A flood of micro-scandals has poured out of City Hall over the past week: robocalls, reference letters, weird mayoral communications to the Toronto Sun, and, of course, Mayor Rob Ford and councillor Giorgio Mammoliti’s rage at a possibly snoozing city worker. All of these are potential talking points in the ramp-up to next year’s election period.
Amid these incidents, one very telling story—also featuring Mammoliti and Ford—almost escaped notice. It seems that a task force on homelessness announced by Ford in 2011 that was to be headed by Mammoliti simply never happened. Which is kind of a perfect illustration of how housing policy is treated in Toronto these days. I only wish that this, too, could be the preamble to a major campaign battle.
The increasing unaffordability of housing in this city is a huge problem, one that threatens the quality of life of virtually every Torontonian, and one that will shape the kind of city we become over the next couple of decades. Yet precious little time is spent figuring out what to do about it.
The discussion is complicated because there are at least three distinct topics that fall under the umbrella term “housing affordability,” each with its own set of challenges and possible solutions. There is homelessness—finding a way to serve those who sleep on the streets or in shelters. There is housing for people living in poverty, who are unlikely to ever afford market rates for a place to live. And then there is the price of housing for average-income people, who are increasingly being squeezed to the fringes of the city and beyond. In all three of these areas, Toronto finds itself in trouble.
The city’s latest street needs assessment, released last month, shows that the number of homeless people (including those using emergency shelters, women’s shelters, and so on) is up slightly to 5,253, and the number sleeping on the street is up 24 per cent since 2009. The overwhelming majority of homeless people surveyed said they wanted housing, and about two-thirds cited affordability issues as the main obstacle.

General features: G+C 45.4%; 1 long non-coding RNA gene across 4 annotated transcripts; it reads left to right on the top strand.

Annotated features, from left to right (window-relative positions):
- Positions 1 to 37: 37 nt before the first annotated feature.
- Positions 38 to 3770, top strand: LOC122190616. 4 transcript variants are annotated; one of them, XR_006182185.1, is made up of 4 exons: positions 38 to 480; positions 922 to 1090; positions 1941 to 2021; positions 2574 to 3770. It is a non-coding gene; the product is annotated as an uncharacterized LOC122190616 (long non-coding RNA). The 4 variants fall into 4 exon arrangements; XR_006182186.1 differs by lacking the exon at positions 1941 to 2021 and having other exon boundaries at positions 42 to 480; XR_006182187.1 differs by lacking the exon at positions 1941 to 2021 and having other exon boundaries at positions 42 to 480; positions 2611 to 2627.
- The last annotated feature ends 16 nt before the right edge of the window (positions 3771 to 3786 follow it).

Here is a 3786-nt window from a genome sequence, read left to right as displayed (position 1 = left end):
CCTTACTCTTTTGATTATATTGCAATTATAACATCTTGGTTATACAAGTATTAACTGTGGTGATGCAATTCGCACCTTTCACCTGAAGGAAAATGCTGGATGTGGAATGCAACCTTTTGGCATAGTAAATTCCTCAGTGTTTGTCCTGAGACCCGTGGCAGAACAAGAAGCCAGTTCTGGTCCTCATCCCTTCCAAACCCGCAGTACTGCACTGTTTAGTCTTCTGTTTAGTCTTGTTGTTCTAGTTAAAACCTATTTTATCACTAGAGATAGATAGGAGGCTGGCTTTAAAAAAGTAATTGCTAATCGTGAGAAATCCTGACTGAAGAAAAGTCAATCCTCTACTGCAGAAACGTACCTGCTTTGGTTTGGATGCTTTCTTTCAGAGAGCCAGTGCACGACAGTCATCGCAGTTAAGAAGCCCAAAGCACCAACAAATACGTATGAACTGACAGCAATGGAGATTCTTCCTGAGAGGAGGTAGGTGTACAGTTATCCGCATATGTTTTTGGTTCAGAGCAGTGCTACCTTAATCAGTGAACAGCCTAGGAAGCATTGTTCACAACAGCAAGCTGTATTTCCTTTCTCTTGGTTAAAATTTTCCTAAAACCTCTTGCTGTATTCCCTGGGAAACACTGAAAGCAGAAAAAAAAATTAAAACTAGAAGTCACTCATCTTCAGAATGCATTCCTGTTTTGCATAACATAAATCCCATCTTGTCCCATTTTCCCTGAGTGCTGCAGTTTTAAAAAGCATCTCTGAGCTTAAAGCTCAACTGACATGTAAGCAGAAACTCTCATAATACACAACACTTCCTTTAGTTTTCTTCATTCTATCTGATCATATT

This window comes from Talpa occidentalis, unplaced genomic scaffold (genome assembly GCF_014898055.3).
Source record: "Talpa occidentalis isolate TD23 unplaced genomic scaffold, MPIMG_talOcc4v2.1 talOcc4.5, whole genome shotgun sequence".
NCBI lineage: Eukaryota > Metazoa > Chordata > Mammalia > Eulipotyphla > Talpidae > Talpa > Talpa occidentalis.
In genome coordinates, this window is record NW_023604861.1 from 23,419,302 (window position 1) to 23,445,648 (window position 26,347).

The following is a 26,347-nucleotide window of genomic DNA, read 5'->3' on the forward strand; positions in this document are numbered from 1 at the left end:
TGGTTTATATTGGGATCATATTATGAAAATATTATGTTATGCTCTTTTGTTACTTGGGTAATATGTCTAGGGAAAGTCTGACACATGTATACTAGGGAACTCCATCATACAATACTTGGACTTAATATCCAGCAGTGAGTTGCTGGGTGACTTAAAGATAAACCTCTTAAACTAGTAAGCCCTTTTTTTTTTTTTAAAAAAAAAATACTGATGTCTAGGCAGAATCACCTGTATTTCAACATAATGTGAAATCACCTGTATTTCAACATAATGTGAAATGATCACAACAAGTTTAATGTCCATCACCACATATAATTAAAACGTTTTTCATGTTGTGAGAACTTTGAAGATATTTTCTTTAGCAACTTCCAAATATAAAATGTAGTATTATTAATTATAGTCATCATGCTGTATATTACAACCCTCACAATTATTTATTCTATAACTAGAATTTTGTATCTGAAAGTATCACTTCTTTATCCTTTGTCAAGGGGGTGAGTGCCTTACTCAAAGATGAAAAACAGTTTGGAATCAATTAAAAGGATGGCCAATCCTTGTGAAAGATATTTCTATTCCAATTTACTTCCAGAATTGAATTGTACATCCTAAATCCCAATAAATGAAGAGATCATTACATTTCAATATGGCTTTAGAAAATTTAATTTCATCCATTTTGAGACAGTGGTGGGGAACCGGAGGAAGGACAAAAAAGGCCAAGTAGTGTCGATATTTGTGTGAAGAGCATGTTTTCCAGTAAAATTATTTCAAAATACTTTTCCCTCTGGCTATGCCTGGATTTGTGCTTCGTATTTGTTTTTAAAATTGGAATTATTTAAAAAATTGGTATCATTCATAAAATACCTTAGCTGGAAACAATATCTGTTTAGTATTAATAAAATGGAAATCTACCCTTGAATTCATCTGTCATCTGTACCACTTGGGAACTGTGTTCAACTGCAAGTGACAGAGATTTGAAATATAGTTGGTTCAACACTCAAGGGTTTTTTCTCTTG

The plight of the rest of the poor—those not on the street—is equally concerning. According to the most recent Vital Signs report from the Toronto Community Foundation, 10.7 per cent of the population lives in poverty. These people may be candidates for subsidized housing—they are the reason it exists—but Toronto Community Housing currently has a waiting list of more than 70,000 households. As for addressing that gap, the city lists a depressing total of 693 affordable rental units under construction.
This in a city where rents and home prices are moving out of reach, even for average-income people—indeed, even for relatively well-off people. The Vital Signs report notes that rents have risen five per cent over the past two years, and low vacancy rates threaten to push them even higher. The median family income in Toronto, according to Statistics Canada, is $69,740. Meanwhile, the average two-storey home in Toronto requires a “qualifying household income of $130,000.” Where spending 30 per cent or less of one’s income on shelter has long been considered the standard measure of affordability, now, a family would need to spend more than that on even a basic condominium (and more than twice that for a two-storey house).
So, we’re faced with a situation where accomodation is simply unavailable for the poor, and where you have to be among the top 10 per cent of income earners in Canada to afford a typical house. There are lots of tools on the policy workbench that experts suggest we can use to deal with this problem. Frankly, I’m not sure which would be the most effective. But a vigorous debate about those options, followed by determined action, seems to be in order. Instead, we live in the age of imaginary task forces.
It’s not as if this is something people don’t care about. Blogs pointing out ridiculously expensive Toronto real-estate listings go viral, and every water cooler and coffee shop is abuzz with people griping about housing prices. Maybe the only place this isn’t being discussed seriously is where it would make a difference: in the halls of government. Mayoral candidates, get your housing platform ideas in order. This rich city—which is increasingly house poor—is ready to hear them.